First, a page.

This study offers new insight for marketers seeking to implement relationship marketing strategies in the United States (and other individualistic countries) and South Korea (and other collectivist countries). By gaining a better understanding of the characteristics deemed important to consumers in these cultures, managers can devise offerings that provide these characteristics. Further, those businesses listed as being most important are likely to be the ones that engender the most loyalty in consumers. For example, it is not surprising that most of the businesses mentioned in both countries were service providers rather than traditional retailers. Lastly, the high percentage of respondents, especially in the U.S., who reported having a relationship with an individual as opposed to the firm overall should signal marketers of the importance of employee retention and its impact on customer retention and satisfaction.

Limitations and Implications for Research

This exploratory study deepens our understanding of customer-business relationships from the consumer’s perspective. By providing insight into relationship marketing from the consumer’s perspective, this research should assist academic researchers as they investigate differences between groups of people who desire relationships with firms. The results provide a set of characteristics of important relationships with businesses, using a modified CIT technique, in two diverse cultures. This technique appears to have been useful in providing qualitative data that could be quantified.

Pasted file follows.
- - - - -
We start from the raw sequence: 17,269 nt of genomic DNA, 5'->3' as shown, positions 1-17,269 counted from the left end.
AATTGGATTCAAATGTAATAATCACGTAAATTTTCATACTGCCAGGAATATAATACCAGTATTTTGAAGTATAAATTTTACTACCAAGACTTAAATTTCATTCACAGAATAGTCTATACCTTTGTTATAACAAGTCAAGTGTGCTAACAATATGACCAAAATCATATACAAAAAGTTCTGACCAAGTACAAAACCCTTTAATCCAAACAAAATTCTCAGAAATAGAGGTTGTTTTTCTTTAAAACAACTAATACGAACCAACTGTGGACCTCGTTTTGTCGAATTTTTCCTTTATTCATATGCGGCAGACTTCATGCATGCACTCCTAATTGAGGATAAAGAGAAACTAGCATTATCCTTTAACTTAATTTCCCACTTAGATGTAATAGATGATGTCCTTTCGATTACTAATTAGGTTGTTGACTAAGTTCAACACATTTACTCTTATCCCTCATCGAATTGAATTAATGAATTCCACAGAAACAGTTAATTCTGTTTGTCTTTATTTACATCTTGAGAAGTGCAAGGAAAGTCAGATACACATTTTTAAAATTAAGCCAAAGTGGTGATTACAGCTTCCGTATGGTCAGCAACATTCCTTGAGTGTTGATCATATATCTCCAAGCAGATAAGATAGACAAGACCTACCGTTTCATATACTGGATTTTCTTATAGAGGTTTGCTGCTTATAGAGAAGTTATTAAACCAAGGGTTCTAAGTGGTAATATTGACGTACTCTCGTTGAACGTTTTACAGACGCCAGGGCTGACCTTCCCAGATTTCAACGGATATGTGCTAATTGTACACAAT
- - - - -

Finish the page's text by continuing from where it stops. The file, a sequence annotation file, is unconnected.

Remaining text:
The findings are consistent with expectations drawn from previous cross-cultural research differentiating Eastern and Western cultures. However, there has been little effort made to articulate or study cultural differences from a relational perspective, especially focusing on a consumer view of this topic. Respondents in this study were not limited to discussions of any particular type(s) of business, yet differences among industries may exist as well as differences among firms within the same industry.

However, this study comes with the usual limitations of survey research. There are likely to be numerous measurement and non-response errors throughout the data reporting process. Most importantly, respondents were simply part of a convenience sample, thus, they are certainly not representative of all Americans and/or all South Koreans. Further, there were some differences in the composition of the two samples, which limits their comparability. Also, this study, as with all cross-cultural research has concerns in regards to appropriate translations, understanding of concepts, and other measurement concerns. Thus, the findings should simply be viewed as tentative hypotheses, albeit rather intriguing hypotheses.

Finally, the results provided here are theoretically suggestive of a number of hypotheses that could be tested in future empirical research. Some questions follow: How are relationships and interactions different in very different cultures? What are some of the root causes for these differences? How do these differences affect relationship expectations when these cultures intermingle? What are the perceptions of consumers in other parts of the world (e.g., Europe or Latin America) regarding customer-business relationships? Do those relationships deemed important by consumers vary by culture alone or does economics play a role (e.g., what are important business relationships in developing countries)? Do expectations or desires for a customer-business relationship differ by other demographic factors such as level of income, education, or status?


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Deborah F. Spake, University of Alabama, U.S.A.
Sharon E. Beatty, University of Alabama, U.S.A.
Chang-Jo Yoo, Dongguk University, Korea


AP - Asia Pacific Advances in Consumer Research Volume 3 | 1998